Me-Al-Art – 生まれてきたけれど

Me-Al-Art – 生まれてきたけれど – 4.5/5

This is not an album that has had a small number of plays in the last few weeks, but I've been struggling with just how to tackle it. On the surface there seems to be little that feels unique; in fact for a Japanese artist it has a surprisingly western feel to it all, particularly where the vocals are concerned. And yet despite this apparent unoriginality it never seems to become tiring, always straddling that line between familiarity and something new with every turn right from the get go; an almost jazz like gift for experimentalism, playing around with guitar tones and drum fills flitting in and out of the song's heart, it's hard to put your finger on just how they accomplish treading this fine line. A dozen plays later – my interest still going strong – and the only thing I've managed to conclude is that they simply must do it really well.

Much of the focus falls onto the vocals, as happens perhaps all too often with many artists, but she's more than capable of facing up to the scrutiny. There are times where I'm forced to double-take as you realise the language is foreign as often it'll feel like an all too familiar voice, perhaps sitting somewhere between Tori Amos and Alanis Morisette; the ever present acoustic guitar making it's presence heard combining with her almost schizophrenic ability to transition from a gentle melancholy to screaming her lungs out about everything that's wrong in the world. And even though I haven't even the faintest idea what the track titles mean, somehow her point feels made, even if the finer details are lost in translation.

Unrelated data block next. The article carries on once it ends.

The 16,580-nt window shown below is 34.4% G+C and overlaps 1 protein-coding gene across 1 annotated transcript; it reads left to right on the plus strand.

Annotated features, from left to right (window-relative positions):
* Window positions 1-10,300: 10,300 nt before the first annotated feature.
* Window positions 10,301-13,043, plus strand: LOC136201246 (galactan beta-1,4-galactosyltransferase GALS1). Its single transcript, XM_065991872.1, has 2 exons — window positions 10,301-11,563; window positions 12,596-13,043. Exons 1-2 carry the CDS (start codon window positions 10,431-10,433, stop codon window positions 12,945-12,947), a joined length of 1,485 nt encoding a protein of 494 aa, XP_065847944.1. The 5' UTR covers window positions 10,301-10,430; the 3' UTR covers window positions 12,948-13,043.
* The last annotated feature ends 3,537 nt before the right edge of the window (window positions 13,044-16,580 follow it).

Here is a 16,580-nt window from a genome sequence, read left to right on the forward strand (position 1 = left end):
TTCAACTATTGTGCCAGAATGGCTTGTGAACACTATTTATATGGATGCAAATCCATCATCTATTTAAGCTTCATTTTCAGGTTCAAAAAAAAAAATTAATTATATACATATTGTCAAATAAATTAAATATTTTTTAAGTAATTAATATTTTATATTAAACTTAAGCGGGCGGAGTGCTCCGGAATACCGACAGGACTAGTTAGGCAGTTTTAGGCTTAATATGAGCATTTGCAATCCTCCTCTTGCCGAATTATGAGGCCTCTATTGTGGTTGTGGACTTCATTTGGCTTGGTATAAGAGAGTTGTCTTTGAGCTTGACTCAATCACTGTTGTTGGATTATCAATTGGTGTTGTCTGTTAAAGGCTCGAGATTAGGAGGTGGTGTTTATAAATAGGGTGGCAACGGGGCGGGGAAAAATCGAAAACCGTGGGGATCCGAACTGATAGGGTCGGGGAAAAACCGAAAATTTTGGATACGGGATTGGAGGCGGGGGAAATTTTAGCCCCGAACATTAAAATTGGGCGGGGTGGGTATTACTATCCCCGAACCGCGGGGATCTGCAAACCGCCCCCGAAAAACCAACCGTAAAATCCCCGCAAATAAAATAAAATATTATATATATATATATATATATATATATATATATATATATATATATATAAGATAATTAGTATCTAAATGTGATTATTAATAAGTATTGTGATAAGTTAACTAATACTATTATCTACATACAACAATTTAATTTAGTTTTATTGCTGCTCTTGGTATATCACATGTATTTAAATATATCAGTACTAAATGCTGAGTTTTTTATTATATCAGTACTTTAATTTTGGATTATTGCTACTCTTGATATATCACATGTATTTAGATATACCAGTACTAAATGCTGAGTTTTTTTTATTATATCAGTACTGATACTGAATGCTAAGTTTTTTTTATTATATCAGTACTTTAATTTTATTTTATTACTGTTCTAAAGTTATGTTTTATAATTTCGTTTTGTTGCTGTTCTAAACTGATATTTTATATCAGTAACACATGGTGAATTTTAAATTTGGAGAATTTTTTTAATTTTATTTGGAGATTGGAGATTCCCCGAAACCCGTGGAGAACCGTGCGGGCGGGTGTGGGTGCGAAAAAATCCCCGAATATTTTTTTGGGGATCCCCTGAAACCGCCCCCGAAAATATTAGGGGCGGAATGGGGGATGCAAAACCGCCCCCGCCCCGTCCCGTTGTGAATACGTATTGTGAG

So I've described what makes them good but I feel no more compulsion to reach for an old Alanis Morisette CD as I do listen to someone pretend to be her, which makes it all the more fortunate that this isn't another generic singer-songwriter but an actual band complete with capable instrumentation. The bass adds an almost ambient backing to the composition, providing its own distinct lines that work as much with the aggressive guitars during the energetic passages as with the delicate overlaying riffs performed almost as a piano. With compositions that seem to evolve throughout the track's length, for all it's simplicity, the marriage of all the instruments performing their own subtly varying lines working in unison with one another is one that's hard to beat. Enigmatic, Epic, Emotional and Energetic; Me-Al-Art are unquestionably my unlikely discovery of the past month.

Highlights: 生まれてきたけれど, ありきたりな日常, もう一人のボクに

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